The plan had been to leave on Monday and return on the following Monday but when Monday arrived, he had a fever. Not a high fever but even by one degree it puts a strain on my dad’s slight frame. “I didn’t sleep well and that always interferes,” he said.
I tried not to worry. I told him to take the day and rest, we would leave on Tuesday. Tuesday, Wednesday and Thursday came and went.
So we didn’t end up leaving until Friday but even a weekend away is good.
It seems both my dad and my dog are slowing down and I’m doing my best to accept the fact that I will probably outlive them both.
The three of us were in the car on our way up north and Dad told me for the second time that week he hadn’t slept well. I hadn’t either. “Something on your mind, Dad?”
“Yes! The 40,000 people who have fled their homes to save their lives from the Islamic militants and are now trapped on a mountain without food or water–men, women and children. How could I sleep? They left with nothing. President Obama finally authorized airdrops of food and water. I just couldn’t imagine how there would ever be enough for all those people. I laid awake praying for a long time but couldn’t come to any resolve until I remembered Jesus feeding the 4,000 with five loaves and two fish. There were 12 baskets left over. I prayed if God could do it then he can do it now so that’s what I prayed and could finally get a little rest.”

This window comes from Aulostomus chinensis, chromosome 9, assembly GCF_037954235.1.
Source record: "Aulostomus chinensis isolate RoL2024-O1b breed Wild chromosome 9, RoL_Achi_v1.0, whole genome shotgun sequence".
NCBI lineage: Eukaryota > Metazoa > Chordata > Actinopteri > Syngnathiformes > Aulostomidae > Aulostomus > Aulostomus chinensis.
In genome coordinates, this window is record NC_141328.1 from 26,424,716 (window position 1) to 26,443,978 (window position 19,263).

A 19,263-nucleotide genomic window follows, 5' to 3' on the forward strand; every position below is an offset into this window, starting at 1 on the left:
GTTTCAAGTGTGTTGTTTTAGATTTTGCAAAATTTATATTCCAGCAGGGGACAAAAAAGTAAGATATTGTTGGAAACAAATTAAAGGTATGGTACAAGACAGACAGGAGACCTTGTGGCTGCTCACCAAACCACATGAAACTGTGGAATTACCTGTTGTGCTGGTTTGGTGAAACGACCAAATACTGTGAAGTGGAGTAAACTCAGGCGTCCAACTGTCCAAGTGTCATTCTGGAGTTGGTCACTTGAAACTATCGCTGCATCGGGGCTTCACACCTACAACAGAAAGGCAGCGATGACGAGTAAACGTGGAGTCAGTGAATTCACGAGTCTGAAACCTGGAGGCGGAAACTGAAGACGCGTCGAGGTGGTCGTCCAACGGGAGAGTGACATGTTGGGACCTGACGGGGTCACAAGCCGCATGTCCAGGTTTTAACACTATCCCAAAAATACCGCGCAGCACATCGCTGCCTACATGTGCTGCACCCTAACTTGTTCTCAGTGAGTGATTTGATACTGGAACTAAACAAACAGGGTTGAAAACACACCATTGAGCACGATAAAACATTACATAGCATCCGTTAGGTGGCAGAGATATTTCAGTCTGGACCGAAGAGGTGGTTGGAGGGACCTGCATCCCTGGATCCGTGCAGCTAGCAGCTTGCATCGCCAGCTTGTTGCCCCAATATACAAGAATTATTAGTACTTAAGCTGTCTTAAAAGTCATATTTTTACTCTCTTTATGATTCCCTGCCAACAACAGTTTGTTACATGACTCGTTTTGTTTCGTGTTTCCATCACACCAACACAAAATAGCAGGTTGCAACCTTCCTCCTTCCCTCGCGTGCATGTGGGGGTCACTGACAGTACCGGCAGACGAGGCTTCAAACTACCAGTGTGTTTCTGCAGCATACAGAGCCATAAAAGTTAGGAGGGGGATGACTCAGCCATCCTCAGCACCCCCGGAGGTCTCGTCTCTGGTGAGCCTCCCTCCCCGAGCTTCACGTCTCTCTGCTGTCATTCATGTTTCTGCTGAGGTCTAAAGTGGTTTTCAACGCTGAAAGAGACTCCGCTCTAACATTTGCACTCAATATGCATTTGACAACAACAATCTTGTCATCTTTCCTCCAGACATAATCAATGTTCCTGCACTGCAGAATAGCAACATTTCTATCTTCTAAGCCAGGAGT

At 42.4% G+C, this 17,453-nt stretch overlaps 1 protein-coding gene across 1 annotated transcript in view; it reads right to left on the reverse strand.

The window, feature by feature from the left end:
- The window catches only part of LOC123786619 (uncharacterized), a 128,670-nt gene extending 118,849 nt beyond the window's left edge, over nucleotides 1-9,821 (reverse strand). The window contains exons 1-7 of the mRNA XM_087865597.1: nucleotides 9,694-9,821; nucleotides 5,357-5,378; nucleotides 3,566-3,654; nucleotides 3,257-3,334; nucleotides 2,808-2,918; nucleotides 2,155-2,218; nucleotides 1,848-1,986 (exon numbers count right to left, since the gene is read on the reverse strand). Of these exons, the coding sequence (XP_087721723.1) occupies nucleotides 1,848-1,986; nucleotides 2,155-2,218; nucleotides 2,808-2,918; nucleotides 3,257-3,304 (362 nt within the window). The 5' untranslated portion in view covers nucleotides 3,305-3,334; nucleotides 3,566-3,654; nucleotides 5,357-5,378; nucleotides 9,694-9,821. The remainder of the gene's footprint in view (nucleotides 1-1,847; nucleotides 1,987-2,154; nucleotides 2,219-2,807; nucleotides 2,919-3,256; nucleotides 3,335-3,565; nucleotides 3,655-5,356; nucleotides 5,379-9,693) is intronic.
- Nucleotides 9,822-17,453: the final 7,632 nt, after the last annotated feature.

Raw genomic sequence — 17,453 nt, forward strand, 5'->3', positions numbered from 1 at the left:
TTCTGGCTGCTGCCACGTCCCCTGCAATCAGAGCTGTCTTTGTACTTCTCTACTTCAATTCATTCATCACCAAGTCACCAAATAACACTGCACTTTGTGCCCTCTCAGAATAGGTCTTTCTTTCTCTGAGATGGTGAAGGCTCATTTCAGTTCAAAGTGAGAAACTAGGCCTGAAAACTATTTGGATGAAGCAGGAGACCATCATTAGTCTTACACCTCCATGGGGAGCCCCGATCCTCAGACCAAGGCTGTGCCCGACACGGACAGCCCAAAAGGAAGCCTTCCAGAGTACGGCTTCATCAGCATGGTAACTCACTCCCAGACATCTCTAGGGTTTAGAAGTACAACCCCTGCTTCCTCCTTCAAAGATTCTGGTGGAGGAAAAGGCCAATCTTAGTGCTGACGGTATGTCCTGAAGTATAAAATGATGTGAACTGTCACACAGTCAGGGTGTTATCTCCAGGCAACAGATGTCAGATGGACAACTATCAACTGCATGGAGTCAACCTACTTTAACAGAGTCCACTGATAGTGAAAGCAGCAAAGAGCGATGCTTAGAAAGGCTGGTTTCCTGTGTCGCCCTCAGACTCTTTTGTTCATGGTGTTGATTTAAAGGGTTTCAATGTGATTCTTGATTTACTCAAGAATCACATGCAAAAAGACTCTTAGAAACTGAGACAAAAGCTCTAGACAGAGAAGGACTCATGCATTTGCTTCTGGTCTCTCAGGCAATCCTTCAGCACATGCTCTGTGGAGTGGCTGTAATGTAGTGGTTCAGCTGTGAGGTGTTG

As we drove on, I told Dad it would probably be good to be away from the news for a couple days, feverish and strained as he had become from it. But there’s no escaping it and as more news unfolded it grew worse. Men and children slaughtered. Women sold as sex slaves.
I woke exhausted the next morning and headed to the kitchen grateful for water to boil for coffee.
Later, I rode my bike to the grocery store for newspapers and on my way home, noticed two cows grazing in a pasture. I remembered the cows we had seen on the drive up the day before bound in stantions at a dairy–metal bars around their necks. “I hate seeing those cows like that,” Dad had said. “They spend a lot of time in there.” I thought of the people trapped.
Two calves suddenly appeared under a tree. I stopped and got off my bike, took my groceries off my back to sneak up for a closer look. I shot a photo and they jumped, running across the field towards their mothers.
I thought of the gunfire. Freedom. A gift I so easily take for granted. I turned to look at the calves with their mothers and couldn’t bear to think of the children separated from theirs.
I thought of the people without food as I reached my arms back into the straps of my bag with groceries.
I made lunch for Dad. He ate as I read the papers out loud.
Afterwards, we went to visit Harold who had lost his wife Arbutus recently. At 95, he’s the oldest man on Washington Island. His smile is still boyish and his eyes twinkle. “Harold, I have never heard you complain once in all the years I’ve known you,” Dad said to him. Harold agreed to let us pick him up for church the next morning and then come over for pork roast.
When life seems out of control, things like calves running in fields and Sunday dinner with the oldest man around are more special than usual.
Tonight, as Sunday draws to a close and we sit safely on the other side of the world, I think of letting the war inside myself go to pray for those in wars going on around them–and for all of them, I will not lose hope.